Tuesday, May 23, 2017 03:23:43 AM
Sabria Chowdhury Balland :
"We the people are the rightful masters of both Congress and the courts, not to overthrow the Constitution but to overthrow the men who pervert the Constitution."
-Abraham Lincoln, 16th. US President
Article II of The United States Constitution defines impeachment as the following: that "The President, Vice President, and all civil officers of the United States shall be removed from office on impeachment for, and conviction of treason, bribery, or other high crimes and misdemeanors." The House of Representatives has the sole power of impeaching, while the United States Senate has the sole power to try all impeachments.
Having said that, speculations about an impeachment existed even before Donald Trump took the oath of office. Some articles discussing his impeachment date back to April of 2016. Furthermore, Google searches for the word "impeachment" soared after Trump's election in November 2016. Now with Trump actually in the White House, the voices which vociferate impeachment have actually intensified. A poll conducted by the Public Policy Polling has established that 4 out of 10 voters want a Trump impeachment, while a petition to the same effect has amassed more than 780,000 signatures. Even some gambling sites are offering 2 to 1 odds that Trump will be impeached.
So based on what the Constitution has laid down as grounds for impeachment, how would this work for Trump?
One of the most significant cases of impeachment against Trump currently are his business ties and the blatant conflicts of interest they cause. Trump is accused of violating the Foreign Emoluments Clause of the US Constitution which states that "no person holding any office of profit or trust under them, shall, without the consent of the Congress, accept any present, emolument, office or title, of any kind whatever from any king, prince or foreign state."
Donald Trump may have handed over his businesses to his sons before being inaugurated President but that was simply a pretext. He never had any intentions of divesting himself from his businesses, thus to this day, benefitting financially from them. ProPublica, an independent, non-profit newsroom that produces investigative journalism in the public interest, revealed after the inauguration that Trump is still very much tied to his businesses through a revocable trust.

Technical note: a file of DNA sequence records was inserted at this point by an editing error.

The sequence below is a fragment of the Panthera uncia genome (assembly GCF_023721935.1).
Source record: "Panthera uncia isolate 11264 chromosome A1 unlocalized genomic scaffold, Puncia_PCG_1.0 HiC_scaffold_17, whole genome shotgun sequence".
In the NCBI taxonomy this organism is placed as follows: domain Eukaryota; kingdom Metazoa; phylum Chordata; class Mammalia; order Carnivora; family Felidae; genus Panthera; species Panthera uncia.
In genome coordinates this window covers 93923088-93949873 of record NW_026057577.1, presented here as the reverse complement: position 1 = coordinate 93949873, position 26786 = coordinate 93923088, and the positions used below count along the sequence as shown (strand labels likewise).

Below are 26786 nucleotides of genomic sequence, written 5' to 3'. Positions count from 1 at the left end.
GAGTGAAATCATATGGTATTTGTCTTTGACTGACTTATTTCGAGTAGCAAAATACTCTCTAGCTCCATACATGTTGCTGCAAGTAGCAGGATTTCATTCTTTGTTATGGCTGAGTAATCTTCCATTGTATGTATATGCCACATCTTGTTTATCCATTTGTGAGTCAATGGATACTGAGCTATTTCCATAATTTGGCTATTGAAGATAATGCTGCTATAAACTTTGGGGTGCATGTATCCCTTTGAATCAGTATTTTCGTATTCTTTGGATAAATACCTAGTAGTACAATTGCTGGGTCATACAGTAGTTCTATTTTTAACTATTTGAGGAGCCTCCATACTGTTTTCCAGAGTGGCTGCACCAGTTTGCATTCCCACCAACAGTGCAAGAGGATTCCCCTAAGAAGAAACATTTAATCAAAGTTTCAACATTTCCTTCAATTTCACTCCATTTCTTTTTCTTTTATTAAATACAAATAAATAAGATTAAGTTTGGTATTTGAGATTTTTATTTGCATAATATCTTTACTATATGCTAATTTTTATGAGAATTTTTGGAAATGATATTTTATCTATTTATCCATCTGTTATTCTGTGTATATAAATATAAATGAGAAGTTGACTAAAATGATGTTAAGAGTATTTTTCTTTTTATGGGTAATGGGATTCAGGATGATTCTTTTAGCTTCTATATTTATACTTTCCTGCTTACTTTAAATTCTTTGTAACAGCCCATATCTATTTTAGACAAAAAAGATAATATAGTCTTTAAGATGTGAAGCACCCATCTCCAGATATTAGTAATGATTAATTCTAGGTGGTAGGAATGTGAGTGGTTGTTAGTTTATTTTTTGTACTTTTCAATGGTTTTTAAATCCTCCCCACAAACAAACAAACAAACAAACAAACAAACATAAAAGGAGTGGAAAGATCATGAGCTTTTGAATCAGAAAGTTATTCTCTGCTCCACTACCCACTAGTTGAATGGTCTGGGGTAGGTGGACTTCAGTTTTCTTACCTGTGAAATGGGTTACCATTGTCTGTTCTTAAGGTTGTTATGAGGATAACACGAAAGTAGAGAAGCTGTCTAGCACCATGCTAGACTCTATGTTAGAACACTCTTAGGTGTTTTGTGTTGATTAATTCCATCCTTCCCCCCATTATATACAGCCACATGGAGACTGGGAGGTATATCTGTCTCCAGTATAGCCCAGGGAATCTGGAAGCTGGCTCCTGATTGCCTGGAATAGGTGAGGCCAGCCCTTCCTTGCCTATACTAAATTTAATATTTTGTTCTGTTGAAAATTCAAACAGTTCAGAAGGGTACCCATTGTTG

Only first of numerous violations of the Constitution.
In addition to violating the Constitution through his foreign business entanglements, Trump may also be violating The Domestic Emoluments Clause, which states that a President may not receive "any other Emolument from the United States, or any of them, on top of his specified salary." How does this relate to Trump's financial situation? His innumerable tax breaks from his business ties.
As if these 2 grave violations were not sufficient to question The President's eligibility to continue remaining in office, other significant Constitutional violations could arise.
Ties between Trump and Russia could be revealed, suggesting potential treason. There could possibly be other potential examples of wrongdoing and misconduct exposed by the more than 75 open lawsuits which Trump currently faces. The ACLU (American Civil Liberties Union) has stood firmly against the campaign promises Trump had made and campaigned on such as mass deportations and surveillance of American Muslims, revealing that this would gravely violate multiple constitutional amendments.
The clauses and examples cited above lead to 2 distinct thoughts:
The first is that Trump is clearly and openly pushing the limits of the US Constitution, defying and violating the very principles which he has taken an oath to defend.
The second is that he really does not care and he takes Americans and the rest of the world in fact, as fools. Judging from the way each and every bit of his outrageous campaign was meticulously displayed by the media and his actual winning the election to the highest office, it is probably enough cause for the President to think that anything goes and he is unaccountable.
Granted, the impeachment process is arduous and time consuming but undoubtedly, the grounds exist. In addition, Trump could do something catastrophic (even more than already done) that would encourage Republicans to vote against him. This brings to light a point which has been brought up and discussed time and time again: Trump's blatant mental instability. The 25th Amendment to the Constitution states that a President may be removed from office if he is deemed mentally unfit. If all the untruthful outburst on Twitter and elsewhere are any indication, then clearly and undoubtedly, Trump demonstrates signs of mental instability. Do we really need or want this mental instability to continue going anywhere near the nuclear launch codes?
To quote President Lyndon B. Johnson:
"Yesterday is not ours to recover, but tomorrow is ours to win or lose."
We have made a monumental error in the election in November of 2016. The light at the end of the tunnel is to resist and hope that we can somehow correct this monumental error. For our children.
(The writer is a teacher, writer, political columnist, and member of the US Democratic Party. She may be reached at: firstname.lastname@example.org and on Twitter @sabriaballand )
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